S’pore Records New High Of 895 Dengue Cases In 5.5 Days

Singapore has broken its historical high of 891 weekly dengue cases in 2014. And to make the situation more alarming, the nation managed to do this in less than 7 days.

According to the National Environment Agency’s (NEA) latest figures, 895 dengue cases were recorded from 7 Jun-12 Jun, 3pm – over a span of 5.5 days.

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This means that there is still 1.5 days to go before the final count.

Singapore exceeds 10,000 dengue cases in 2020

According to Senior Minister of State for the Environment and Water Resources Dr Amy Khor, the number of dengue cases this week “may well top 1,000”, reports The Straits Times.

Graph showing the weekly number of dengue cases over the years
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But even before the weekly figure is tallied, Singapore has already exceeded 10,000 dengue cases this year. Currently, the current count is already at 10,732.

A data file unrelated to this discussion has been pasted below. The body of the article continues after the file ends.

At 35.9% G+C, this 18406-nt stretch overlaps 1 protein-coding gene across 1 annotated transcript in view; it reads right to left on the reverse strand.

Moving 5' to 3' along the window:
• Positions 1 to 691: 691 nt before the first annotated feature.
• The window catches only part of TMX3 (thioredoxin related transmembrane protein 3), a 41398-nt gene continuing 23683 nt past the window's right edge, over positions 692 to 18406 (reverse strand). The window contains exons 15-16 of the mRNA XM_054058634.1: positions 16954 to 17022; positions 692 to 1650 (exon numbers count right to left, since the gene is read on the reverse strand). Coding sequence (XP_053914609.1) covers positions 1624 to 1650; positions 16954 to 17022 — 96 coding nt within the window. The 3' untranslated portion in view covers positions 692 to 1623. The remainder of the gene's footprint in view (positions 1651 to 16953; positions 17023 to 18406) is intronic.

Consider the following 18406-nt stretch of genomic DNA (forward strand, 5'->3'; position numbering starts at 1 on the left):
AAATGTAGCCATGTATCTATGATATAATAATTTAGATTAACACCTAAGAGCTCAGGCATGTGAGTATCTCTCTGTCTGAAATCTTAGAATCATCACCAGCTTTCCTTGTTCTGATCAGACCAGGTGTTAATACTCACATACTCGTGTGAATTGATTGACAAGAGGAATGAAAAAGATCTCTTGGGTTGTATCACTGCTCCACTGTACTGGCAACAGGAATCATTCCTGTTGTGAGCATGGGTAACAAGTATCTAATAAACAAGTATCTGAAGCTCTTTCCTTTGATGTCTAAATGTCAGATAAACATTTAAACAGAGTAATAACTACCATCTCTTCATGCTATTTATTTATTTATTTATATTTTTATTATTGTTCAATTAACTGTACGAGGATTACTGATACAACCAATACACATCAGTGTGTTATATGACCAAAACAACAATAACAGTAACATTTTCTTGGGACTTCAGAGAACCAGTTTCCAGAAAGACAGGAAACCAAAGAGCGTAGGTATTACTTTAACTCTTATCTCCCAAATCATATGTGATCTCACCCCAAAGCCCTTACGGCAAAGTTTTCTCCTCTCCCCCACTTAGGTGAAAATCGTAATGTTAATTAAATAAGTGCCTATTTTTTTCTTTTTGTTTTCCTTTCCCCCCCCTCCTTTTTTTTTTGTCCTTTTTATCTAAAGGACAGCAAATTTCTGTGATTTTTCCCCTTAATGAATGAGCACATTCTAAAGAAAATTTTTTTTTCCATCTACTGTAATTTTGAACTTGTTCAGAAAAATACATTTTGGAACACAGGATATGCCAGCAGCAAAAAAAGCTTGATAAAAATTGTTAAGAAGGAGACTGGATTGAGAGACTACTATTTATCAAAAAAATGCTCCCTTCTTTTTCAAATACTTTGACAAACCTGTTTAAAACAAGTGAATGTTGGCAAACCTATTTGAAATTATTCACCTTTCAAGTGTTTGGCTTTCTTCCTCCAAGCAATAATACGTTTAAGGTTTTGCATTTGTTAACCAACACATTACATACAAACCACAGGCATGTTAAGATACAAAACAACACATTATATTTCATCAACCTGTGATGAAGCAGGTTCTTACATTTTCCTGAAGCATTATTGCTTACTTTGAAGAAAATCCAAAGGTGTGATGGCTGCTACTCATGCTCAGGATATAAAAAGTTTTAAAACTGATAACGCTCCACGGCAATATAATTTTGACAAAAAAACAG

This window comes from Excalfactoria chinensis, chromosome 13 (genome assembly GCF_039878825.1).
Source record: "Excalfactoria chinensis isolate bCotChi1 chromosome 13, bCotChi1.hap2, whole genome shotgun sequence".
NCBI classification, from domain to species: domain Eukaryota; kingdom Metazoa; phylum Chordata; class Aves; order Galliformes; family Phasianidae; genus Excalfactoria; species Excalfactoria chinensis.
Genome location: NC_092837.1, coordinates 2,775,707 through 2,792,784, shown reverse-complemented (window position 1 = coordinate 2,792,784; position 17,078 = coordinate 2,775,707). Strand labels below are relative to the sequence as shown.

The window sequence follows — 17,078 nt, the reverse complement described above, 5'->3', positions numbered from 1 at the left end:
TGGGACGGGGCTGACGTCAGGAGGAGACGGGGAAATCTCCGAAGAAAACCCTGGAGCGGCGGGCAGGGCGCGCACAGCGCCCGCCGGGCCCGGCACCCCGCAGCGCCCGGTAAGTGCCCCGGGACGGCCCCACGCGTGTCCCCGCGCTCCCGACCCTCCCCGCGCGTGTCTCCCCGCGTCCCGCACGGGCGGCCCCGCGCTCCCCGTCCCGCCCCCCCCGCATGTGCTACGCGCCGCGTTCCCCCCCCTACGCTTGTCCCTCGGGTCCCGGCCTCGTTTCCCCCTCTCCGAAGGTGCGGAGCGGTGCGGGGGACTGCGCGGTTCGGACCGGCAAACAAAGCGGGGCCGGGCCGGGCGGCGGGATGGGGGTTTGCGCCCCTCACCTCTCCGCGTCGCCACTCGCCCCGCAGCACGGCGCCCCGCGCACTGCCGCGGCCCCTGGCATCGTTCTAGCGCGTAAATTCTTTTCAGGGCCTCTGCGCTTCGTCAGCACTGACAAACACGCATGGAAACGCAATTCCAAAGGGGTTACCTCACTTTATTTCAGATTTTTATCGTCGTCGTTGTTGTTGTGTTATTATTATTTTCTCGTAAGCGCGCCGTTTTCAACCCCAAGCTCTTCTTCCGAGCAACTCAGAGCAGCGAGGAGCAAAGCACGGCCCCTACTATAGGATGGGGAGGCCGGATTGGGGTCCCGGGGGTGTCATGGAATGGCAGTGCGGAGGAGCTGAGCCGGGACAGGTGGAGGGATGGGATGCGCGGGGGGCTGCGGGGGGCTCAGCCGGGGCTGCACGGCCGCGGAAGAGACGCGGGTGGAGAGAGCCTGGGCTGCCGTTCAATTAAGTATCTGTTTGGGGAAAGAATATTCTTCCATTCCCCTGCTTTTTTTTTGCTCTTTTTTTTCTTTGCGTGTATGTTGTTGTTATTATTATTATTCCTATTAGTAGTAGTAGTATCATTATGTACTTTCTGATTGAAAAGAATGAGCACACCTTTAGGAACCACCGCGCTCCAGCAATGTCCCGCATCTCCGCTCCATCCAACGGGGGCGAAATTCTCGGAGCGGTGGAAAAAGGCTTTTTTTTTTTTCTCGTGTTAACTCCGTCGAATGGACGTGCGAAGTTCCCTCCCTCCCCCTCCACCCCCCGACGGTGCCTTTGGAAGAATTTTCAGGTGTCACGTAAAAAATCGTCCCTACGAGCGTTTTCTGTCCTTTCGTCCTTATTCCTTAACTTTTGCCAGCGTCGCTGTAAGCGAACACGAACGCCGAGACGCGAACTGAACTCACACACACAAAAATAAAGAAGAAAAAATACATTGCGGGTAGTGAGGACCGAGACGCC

Earlier this month, NEA said that unless the nation takes action, it will likely surpass 2013’s high of 22,170 dengue cases in a year.

190 active dengue clusters in Singapore

As of 8 Jun, there are 190 active dengue clusters in Singapore.

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The good news is that 3 large clusters involving 248 cases have closed. They are at:

  • Westwood Avenue
  • Ang Mo Kio Avenue 3
  • Jalan Jurong Kechil

Unfortunately, other large clusters still exist at Woodleigh Close, Tampines Avenue 7, Potong Pasir Avenue 1, Aljunied Road and Elizabeth Drive.

Intensive vector control operations are currently ongoing in these locations.

We need to take preventive measures now

During the ‘Circuit Breaker’ period, NEA has observed a five-fold increase in the incidence of Aedes mosquito larvae in residential areas.

And as we head into peak dengue season from June to October, risk of disease transmission is only going to get higher.

Hence, we need to take action to protect ourselves now, and can do so by:

  • Performing the Mozzie Wipeout
  • Spraying insecticide in dark corners
  • Using mosquito repellent and mosquito screens

Let’s not be complacent and nip the problem in the bud before it gets out of control.

Featured image adapted from Mosquito Dunks.